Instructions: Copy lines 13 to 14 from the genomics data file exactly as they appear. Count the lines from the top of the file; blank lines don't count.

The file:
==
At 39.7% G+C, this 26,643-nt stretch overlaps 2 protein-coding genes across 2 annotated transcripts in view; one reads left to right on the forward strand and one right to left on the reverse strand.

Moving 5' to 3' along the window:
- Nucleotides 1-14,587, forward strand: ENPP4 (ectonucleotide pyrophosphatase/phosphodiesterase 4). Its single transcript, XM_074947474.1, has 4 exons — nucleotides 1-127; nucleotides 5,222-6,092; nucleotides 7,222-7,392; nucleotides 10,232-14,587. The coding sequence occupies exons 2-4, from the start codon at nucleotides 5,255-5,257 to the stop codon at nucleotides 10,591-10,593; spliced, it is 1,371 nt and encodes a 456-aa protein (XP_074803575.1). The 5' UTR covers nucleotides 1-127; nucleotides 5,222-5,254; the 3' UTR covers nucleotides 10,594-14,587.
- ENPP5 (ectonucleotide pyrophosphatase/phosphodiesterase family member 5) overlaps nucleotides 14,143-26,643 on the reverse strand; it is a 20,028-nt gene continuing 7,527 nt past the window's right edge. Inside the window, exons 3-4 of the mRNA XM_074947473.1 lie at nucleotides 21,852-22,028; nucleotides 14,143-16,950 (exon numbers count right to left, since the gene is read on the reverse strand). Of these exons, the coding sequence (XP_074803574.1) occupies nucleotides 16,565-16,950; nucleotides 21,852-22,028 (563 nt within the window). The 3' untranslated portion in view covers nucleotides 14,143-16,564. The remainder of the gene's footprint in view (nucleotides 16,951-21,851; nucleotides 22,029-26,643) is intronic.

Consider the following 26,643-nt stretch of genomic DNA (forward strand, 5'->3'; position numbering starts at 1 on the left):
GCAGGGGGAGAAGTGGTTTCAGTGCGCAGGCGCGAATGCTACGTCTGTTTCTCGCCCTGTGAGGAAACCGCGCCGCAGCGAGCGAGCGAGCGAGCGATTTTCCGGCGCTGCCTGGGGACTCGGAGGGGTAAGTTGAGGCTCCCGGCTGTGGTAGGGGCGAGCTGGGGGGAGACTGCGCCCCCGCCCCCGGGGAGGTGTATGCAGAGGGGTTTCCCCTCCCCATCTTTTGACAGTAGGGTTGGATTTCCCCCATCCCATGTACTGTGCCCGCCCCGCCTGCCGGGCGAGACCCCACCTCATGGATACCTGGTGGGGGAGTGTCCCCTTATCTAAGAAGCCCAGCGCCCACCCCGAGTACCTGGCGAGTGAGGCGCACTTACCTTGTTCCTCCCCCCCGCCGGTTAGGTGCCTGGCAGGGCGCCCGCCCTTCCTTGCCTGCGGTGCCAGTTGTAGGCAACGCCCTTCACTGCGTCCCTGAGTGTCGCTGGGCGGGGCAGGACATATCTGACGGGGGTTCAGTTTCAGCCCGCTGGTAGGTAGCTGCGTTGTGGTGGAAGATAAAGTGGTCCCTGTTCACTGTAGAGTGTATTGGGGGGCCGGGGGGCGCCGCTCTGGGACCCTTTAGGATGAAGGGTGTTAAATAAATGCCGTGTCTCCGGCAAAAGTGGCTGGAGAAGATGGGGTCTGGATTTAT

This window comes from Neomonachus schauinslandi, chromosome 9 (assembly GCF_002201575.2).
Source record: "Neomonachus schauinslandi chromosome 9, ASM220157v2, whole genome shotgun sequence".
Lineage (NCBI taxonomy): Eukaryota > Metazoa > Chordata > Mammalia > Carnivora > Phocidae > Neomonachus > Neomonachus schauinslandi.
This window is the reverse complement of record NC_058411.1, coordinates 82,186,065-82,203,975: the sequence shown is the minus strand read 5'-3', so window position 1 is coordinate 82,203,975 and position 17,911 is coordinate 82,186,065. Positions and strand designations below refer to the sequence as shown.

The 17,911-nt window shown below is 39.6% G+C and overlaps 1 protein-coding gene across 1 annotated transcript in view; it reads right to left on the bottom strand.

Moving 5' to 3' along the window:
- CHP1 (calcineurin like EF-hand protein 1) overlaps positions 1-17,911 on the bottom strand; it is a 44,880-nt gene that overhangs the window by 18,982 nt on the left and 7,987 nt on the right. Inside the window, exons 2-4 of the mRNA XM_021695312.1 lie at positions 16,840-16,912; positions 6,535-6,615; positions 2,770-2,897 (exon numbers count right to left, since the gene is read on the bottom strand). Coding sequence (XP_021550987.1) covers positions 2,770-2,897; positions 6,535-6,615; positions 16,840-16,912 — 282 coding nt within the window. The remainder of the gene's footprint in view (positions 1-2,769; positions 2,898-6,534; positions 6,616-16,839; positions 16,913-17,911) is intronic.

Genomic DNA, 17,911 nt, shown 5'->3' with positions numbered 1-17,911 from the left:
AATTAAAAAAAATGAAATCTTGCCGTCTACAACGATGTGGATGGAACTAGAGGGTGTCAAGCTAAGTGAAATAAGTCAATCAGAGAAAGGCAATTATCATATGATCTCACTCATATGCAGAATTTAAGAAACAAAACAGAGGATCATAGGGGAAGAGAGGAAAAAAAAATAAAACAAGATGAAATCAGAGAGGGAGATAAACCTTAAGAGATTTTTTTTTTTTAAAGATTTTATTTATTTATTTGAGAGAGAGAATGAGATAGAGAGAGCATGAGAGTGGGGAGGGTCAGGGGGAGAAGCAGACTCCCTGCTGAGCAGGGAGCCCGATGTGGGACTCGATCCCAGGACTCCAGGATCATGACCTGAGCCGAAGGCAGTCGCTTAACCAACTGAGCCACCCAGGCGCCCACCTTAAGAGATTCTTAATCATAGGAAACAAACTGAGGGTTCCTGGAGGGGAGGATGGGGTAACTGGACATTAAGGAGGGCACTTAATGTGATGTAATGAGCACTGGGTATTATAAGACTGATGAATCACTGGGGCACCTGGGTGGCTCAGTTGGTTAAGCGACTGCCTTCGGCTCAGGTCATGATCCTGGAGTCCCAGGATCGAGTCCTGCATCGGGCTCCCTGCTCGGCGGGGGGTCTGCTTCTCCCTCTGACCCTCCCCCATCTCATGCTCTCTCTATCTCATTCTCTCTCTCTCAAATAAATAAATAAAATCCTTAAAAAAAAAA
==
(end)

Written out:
- CHP1 (calcineurin like EF-hand protein 1) overlaps positions 1-17,911 on the bottom strand; it is a 44,880-nt gene that overhangs the window by 18,982 nt on the left and 7,987 nt on the right. Inside the window, exons 2-4 of the mRNA XM_021695312.1 lie at positions 16,840-16,912; positions 6,535-6,615; positions 2,770-2,897 (exon numbers count right to left, since the gene is read on the bottom strand). Coding sequence (XP_021550987.1) covers positions 2,770-2,897; positions 6,535-6,615; positions 16,840-16,912 — 282 coding nt within the window. The remainder of the gene's footprint in view (positions 1-2,769; positions 2,898-6,534; positions 6,616-16,839; positions 16,913-17,911) is intronic.

Genomic DNA, 17,911 nt, shown 5'->3' with positions numbered 1-17,911 from the left: